As the nation continues to grieve over the shootings in Atlanta that killed eight people, including six women of Asian descent, The Ringling shares in the feelings of anger and sadness about this horrific act of violence. Across the country there has been an alarming increase in the number of violent and xenophobic incidents targeting Asians, Asian Americans and Pacific Islanders (AAPI).
Long time dance-makers and collaborators Rosie Herrera and Leah Verier-Dunn (Sarasota’s own!) remix their decade-long relationship creating and performing choreographies together in an ongoing creative residency at The Ringling. In October 2020, they embarked on research for a new work in the Perret Performance Studio, and will have dedicated work time scheduled throughout 2021.
2020: (Di)Visions of America is the title of an upcoming performance work by John Sims, which will be presented as part of the Art of Performance program in the Historic Asolo Theater January 16-18, 2021. This work for the stage incorporates the artist’s responses to social phenomena surrounding COVID-19 and American policing, and dramatizes the pushback on Confederate iconography and systemic white supremacy with Sims’ unique vision for bold reckoning and reconciliation.
The Ringling Archives recently collaborated with the Sherman Grinberg Film Library to preserve their Pathe Newsreel SIL 955: The Biggest Show on Earth Thrills the Coolidges from 1928. Funding for this project was received through a grant from the National Film Preservation Foundation.
The artists featured here participated in online programs such as ROAR (Ringling Order of Art Readers) and FAM (Family Art Making) or made art through our Where Everyone Belongs outreach program. Our Community Gallery is always free and open to the public! Please let our visitor services staff know upon arrival that you will be visiting the gallery to receive a family wristband.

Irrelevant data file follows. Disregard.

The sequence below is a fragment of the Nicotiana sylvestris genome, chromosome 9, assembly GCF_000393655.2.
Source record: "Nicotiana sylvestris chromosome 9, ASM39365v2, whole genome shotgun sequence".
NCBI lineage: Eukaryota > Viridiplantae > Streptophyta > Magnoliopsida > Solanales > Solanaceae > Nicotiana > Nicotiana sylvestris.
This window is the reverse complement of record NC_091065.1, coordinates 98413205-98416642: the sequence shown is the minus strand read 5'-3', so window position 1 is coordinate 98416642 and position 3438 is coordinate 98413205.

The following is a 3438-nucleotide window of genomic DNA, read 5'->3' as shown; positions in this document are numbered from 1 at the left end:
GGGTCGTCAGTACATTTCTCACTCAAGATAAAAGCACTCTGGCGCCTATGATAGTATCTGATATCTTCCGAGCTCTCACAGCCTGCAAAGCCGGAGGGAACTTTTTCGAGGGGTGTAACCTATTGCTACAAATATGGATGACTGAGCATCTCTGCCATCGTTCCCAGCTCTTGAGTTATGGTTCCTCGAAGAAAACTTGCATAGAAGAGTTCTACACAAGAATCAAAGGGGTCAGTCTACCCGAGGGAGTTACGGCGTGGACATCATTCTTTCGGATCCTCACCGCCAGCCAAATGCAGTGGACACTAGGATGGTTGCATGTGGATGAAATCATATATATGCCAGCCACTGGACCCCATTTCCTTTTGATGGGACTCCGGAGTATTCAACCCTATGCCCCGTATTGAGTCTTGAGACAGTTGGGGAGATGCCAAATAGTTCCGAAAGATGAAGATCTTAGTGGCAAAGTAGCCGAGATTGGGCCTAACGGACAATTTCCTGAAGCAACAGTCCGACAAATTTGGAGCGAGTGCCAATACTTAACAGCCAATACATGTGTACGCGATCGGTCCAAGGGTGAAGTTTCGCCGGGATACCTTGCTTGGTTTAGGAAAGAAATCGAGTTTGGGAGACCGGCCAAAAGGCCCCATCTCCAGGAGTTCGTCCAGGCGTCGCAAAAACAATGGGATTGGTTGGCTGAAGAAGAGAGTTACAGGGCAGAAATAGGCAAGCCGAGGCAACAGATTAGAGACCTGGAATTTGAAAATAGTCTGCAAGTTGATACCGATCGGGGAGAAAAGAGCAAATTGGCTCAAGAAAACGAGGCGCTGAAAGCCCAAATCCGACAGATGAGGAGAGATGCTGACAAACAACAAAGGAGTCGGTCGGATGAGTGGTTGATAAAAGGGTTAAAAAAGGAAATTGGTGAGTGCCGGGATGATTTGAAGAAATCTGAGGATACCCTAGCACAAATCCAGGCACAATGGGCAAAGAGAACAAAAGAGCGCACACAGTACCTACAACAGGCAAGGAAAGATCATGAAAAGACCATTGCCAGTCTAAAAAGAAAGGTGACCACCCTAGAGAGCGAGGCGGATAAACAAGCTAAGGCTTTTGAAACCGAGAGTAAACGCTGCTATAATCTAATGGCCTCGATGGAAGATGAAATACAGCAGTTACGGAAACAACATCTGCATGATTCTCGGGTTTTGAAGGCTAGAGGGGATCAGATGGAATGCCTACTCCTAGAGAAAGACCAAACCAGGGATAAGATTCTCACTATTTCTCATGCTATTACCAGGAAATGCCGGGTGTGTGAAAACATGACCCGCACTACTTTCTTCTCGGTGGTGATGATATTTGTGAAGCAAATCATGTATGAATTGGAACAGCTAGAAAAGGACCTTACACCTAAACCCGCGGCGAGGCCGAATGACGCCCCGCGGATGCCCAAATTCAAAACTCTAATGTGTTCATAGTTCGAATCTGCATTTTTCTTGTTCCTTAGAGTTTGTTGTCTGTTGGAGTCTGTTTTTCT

Museum Education intern Zida Wang offers a reflection on Howie Tsui: Retainers of Anarchy exhibition, finding connections between the artist’s multicultural background and the artwork, as well as sharing his own experiences as a Chinese student studying in the United States.
Joseph Keckler’s unique brand of performance ranges from operatic vocals to comedy to short videos in which his bizarrely heroic quotidian plots become legendary and virtuosic in their recounting. As an artist in residence at The Ringling, he will work in the Historic Asolo Theater on new music, TV and video projects.
The Ringling Community Gallery is a free public exhibition space dedicated to displaying works of art produced by local community-based, nonprofit or student groups. Exhibitions rotate on a regular basis and allow artists of all ages, backgrounds and abilities to share their work with The Ringling’s visitors.
Liony Garcia is a dancer and choreographer based in Miami, Florida. He holds a Bachelor of Fine Arts from New World School of the Arts. As a performer, he has worked with BodyTraffic (Los Angeles) performing choreographic works by Guy Weizman and Roni Haver (NL) and Barack Marshall. Liony is currently a dancer in Brigid Baker’s WholeProject. He has worked with director Celia Rowlson-Hall on her latest short film entitled Swamp Lake.
John Sims, a Detroit native, is a conceptual artist, writer and social justice activist, who creates art and curatorial projects spanning the areas of installation, performance, text, music, film and large-scale activism, informed by mathematics, design, the politics of white supremacy, sacred symbols/anniversaries, and poetic/political text.